Administrative Work Climate and its Relationship to Global Classroom Learning Environment
Powers, Kenneth Lee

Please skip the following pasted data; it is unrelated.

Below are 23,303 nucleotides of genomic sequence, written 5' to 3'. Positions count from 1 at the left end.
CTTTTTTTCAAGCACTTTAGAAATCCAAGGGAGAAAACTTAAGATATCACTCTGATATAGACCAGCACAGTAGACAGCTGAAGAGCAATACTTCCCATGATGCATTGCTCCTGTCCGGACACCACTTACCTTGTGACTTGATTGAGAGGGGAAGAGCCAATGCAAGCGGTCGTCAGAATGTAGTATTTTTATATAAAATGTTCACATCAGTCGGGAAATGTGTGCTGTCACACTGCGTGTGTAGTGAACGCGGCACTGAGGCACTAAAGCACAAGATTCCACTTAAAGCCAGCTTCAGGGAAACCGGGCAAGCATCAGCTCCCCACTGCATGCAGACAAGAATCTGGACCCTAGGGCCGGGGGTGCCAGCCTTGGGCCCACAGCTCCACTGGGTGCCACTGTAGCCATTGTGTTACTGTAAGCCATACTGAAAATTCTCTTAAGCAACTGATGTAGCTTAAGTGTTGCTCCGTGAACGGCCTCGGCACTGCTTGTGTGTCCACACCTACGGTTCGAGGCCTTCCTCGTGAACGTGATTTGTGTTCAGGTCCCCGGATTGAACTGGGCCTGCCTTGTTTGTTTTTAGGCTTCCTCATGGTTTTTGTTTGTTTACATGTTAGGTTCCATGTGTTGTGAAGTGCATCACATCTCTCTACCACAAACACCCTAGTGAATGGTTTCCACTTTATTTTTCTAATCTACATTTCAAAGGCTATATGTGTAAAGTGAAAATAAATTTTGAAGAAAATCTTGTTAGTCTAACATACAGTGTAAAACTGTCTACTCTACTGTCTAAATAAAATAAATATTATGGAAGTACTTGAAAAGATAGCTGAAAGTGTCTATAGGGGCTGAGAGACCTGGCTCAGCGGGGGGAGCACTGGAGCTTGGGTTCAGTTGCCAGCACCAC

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Early childhood center directors have a large measure of influence on the administrative work climate experienced by staff teachers. One specific way in which a center director has an effect on staff teachers is through the promotion of an administrative work climate that embodies a culture of learning (Bloom & Sheerer, 1992; Carter & Curtis, 2010; Quinn, 2002). As teachers acquire professional development as a result of the culture of learning, the impact on classroom environment and teacher-child interaction can be measured through the use of environmental and interaction assessments (Bloom & Sheerer, 1992; Coldren & Spillane, 2007; Quinn, 2002). Because high quality classroom environments and positive teacher-child interactions have been shown to positively correlate with child outcomes (Lower & Cassidy, 2009; Mims et al., 2009), it is important to understand if the administrative work climate is correlated to the quality of the environment or teacher-child interaction in an effort to determine if the director through the development of the administrative work climate has an indirect influence on child outcomes. This study explores the relationship between center administrative work climate, teacher-child interactions, as well as the relationship between center administrative work climate and classroom learning environments. Scores on the AWC (administrative work climate), CLASS (teacher-child interaction), and ITERS-R and ECERS-R (classroom learning environment) for 12 early childhood centers (comprising 40 classrooms) were correlated using a Pearson product-moment to investigate the relationships between administrative work climate, teacher-child interactions, and classroom learning environment. The results of this study showed that teacher-child interactions and classroom learning environment can be influenced by administrative work climate. Specifically, provision of staff orientation and scheduling showed statistically significant correlations with space and furnishings, personal care routines, classroom organization and instructional support.